General and administrative expenses were $11.2 million, up from 10.8% million last year, and as a percentage of total revenue held steady at 9% compared to last year. The increase was primarily driven by increased non-cash stock-based compensation, travel expense, and general inflationary trends partially offset by lower management incentive compensation expense. Adjusted EBITDA decreased 8% to $14.1 million compared to $15.3 million last year and decreased as a percentage of total revenues to 11.3% from 12.7% last year. Depreciation and amortization was $6.0 million down from $6.1 million last year due to the impact of fully depreciated assets and decreased 20 basis points to 4.8% as a percent of total revenue.

Interest expense was $0.7 million, compared to $0.9 million last year. The decrease was due to a lower average outstanding revolver balance and lower interest rate compared to 2020. During the third fiscal quarter, our outstanding revolving credit facility borrowing was reduced from $110 million to $106 million and the remaining availability under the revolving credit facility was $130.6 million. Along with this debt reduction, we also repurchased 449,324 shares of common stock at an average price of $9.87 per share during the third quarter for a total of $4.4 million and paid our third quarterly cash dividend, totaling $1.5 million.

At the end of the fiscal third quarter, approximately $10.6 million remained under our $75 million repurchase authorization. Net income was $3.8 million or $0.10 per diluted share, compared to $5.8 million or $0.15 per diluted share last year. We also reported adjusted net income, which excludes items identified in our earnings release in the financial tables. Adjusted net income was $4.2 million or approximately $0.11 per diluted share compared to $6.0 million or $0.16 per diluted share of last year.

In today's earnings press release, we formally announced our fourth quarterly dividend of $0.04 per share of common stock that would be paid on November 24, 2021 to shareholders of record at the close of business on November 3, 2021. Finally, through the first five weeks of our 16 week fiscal Q4, our company operated comparable restaurant sales were up approximately 3% and franchise comparable restaurant sales are up over 4% despite the impact from reduced operating hours that John referenced. Please refer to today's earnings press release for our fiscal 2021 guidelines.

That concludes our formal remarks. As always thank you for your interest in Del Taco and we are happy to answer any questions.

Questions and Answers:

Operator

[Operator Instructions] And our first question is from Alex Slagle with Jefferies. Please proceed with your question.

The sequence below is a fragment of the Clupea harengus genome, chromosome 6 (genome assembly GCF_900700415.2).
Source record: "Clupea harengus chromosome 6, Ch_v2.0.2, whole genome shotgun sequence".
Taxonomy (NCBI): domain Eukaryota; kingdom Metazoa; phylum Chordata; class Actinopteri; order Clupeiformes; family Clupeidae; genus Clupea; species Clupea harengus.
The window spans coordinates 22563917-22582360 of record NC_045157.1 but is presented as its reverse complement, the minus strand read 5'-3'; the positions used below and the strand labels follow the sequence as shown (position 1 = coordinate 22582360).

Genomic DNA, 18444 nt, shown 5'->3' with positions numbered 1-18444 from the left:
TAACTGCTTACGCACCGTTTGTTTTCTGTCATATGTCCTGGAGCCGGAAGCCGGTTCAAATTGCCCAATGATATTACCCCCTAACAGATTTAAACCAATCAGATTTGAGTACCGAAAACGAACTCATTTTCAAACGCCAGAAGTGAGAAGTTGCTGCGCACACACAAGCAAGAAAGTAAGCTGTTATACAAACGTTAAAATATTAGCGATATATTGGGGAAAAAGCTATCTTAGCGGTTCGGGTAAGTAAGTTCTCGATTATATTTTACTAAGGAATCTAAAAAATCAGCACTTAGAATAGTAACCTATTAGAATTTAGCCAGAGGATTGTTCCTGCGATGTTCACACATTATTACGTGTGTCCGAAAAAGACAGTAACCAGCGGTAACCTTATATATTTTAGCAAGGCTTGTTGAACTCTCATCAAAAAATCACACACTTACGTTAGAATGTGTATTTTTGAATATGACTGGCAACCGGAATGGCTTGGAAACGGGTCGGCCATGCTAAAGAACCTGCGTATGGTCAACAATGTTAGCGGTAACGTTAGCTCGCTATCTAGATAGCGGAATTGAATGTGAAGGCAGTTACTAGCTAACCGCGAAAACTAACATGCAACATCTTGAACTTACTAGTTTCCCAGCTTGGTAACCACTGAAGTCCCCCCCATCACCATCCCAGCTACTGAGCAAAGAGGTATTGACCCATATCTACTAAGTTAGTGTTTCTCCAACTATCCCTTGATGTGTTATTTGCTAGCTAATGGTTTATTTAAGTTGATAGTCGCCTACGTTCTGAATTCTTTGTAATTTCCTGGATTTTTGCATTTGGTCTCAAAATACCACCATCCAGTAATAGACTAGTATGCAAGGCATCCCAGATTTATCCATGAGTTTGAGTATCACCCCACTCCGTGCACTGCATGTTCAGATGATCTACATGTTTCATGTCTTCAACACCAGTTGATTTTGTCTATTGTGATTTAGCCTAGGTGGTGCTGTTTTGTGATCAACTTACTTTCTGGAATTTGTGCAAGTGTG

Alex Slagle -- Jefferies LLC -- Analyst

All right. Thank you. On same-store sales just wanted to walk through some of the drivers, I'm trying to think through some of the biggest tailwinds and headwinds. And it sounds like the trends improved pretty good here quarter-to-date. But maybe first just on the intro of the CRM platform and loyalty program and just how we should think about that in terms of directly impacting the comps in the early stages, if at all, or how should we think about that piece?

John D. Cappasola, Jr. -- President and Chief Executive Officer

Yeah, it's early Alex. I mean, we're seeing some really good directional trends but we're only four weeks in. So as a reminder we launched on September 9 and then we did the hard launch, which was point of purchase materials at the restaurant, starting to do some of the marketing on September 16. So just a few weeks ago and then really our second wave campaign, which was really a focus on marketing and acquisition and getting folks to transition, not only get new members but get folks to transition from the old app to the new app kicked off here on October 4 with some tags on television and radio and promoting it through our direct mail and FSI drops, and we've also got some digital media acquisition going.

So it's early days, but what I would say is that you know directionally it's -- what's happening is kind of what we wanted to have happen, which was you look at the motivation that occurs with both current and new members related to the point-based system and that structure designed to motivate and reward behavior. So we've seen, there's unique active users already in the first four weeks perform at a similar level that we had with our old app. And that's before we've even completed the migration, right? You've still got guests that are moving into the new app from the old app.

The other kind of piece that we thought was really telling and interesting was that nearly 40% of the new member -- of the members coming into Del Yeah! Rewards are actually new members. So these are folks that were not in the old app. So again, just kind of speaks to the motivation around that app not just being an offer engine. There's reasons to be involved with the brand and engage with the brand in that and certainly be able to earn points and move up into loyalty tiers is a big part of that. So we feel great about the first four weeks. Execution has been good and a lot more marketing to come in regards to that app as we move to the back end here of Q4 and into obviously 2022.